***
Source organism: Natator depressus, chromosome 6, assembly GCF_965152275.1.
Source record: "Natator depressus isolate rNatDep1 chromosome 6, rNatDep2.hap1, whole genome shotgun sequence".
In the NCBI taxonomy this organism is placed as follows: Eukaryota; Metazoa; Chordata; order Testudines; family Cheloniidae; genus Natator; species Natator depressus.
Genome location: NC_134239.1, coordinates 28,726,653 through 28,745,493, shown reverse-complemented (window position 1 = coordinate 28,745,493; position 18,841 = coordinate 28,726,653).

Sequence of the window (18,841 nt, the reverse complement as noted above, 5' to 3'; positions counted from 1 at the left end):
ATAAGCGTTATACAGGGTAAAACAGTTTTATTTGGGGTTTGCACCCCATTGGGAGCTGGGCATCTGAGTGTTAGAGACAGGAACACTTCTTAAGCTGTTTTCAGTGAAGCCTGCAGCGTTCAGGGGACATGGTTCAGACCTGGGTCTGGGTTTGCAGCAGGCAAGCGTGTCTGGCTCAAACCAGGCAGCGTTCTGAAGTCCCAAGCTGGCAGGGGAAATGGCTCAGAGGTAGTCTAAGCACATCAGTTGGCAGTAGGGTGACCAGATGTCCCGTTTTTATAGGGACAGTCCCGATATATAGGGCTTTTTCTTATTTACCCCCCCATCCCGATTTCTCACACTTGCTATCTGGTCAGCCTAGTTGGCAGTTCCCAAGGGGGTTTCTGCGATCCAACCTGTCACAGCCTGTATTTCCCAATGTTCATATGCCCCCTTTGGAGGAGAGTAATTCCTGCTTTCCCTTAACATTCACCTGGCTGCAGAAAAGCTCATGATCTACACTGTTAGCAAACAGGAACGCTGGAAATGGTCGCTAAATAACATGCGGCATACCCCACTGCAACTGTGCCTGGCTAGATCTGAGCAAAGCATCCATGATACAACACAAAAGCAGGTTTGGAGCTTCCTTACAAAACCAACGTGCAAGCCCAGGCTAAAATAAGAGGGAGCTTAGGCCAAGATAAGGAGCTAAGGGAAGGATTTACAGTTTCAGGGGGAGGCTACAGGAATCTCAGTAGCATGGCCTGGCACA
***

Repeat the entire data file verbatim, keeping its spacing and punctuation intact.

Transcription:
Source organism: Natator depressus, chromosome 6, assembly GCF_965152275.1.
Source record: "Natator depressus isolate rNatDep1 chromosome 6, rNatDep2.hap1, whole genome shotgun sequence".
In the NCBI taxonomy this organism is placed as follows: Eukaryota; Metazoa; Chordata; order Testudines; family Cheloniidae; genus Natator; species Natator depressus.
Genome location: NC_134239.1, coordinates 28,726,653 through 28,745,493, shown reverse-complemented (window position 1 = coordinate 28,745,493; position 18,841 = coordinate 28,726,653).

Sequence of the window (18,841 nt, the reverse complement as noted above, 5' to 3'; positions counted from 1 at the left end):
ATAAGCGTTATACAGGGTAAAACAGTTTTATTTGGGGTTTGCACCCCATTGGGAGCTGGGCATCTGAGTGTTAGAGACAGGAACACTTCTTAAGCTGTTTTCAGTGAAGCCTGCAGCGTTCAGGGGACATGGTTCAGACCTGGGTCTGGGTTTGCAGCAGGCAAGCGTGTCTGGCTCAAACCAGGCAGCGTTCTGAAGTCCCAAGCTGGCAGGGGAAATGGCTCAGAGGTAGTCTAAGCACATCAGTTGGCAGTAGGGTGACCAGATGTCCCGTTTTTATAGGGACAGTCCCGATATATAGGGCTTTTTCTTATTTACCCCCCCATCCCGATTTCTCACACTTGCTATCTGGTCAGCCTAGTTGGCAGTTCCCAAGGGGGTTTCTGCGATCCAACCTGTCACAGCCTGTATTTCCCAATGTTCATATGCCCCCTTTGGAGGAGAGTAATTCCTGCTTTCCCTTAACATTCACCTGGCTGCAGAAAAGCTCATGATCTACACTGTTAGCAAACAGGAACGCTGGAAATGGTCGCTAAATAACATGCGGCATACCCCACTGCAACTGTGCCTGGCTAGATCTGAGCAAAGCATCCATGATACAACACAAAAGCAGGTTTGGAGCTTCCTTACAAAACCAACGTGCAAGCCCAGGCTAAAATAAGAGGGAGCTTAGGCCAAGATAAGGAGCTAAGGGAAGGATTTACAGTTTCAGGGGGAGGCTACAGGAATCTCAGTAGCATGGCCTGGCACA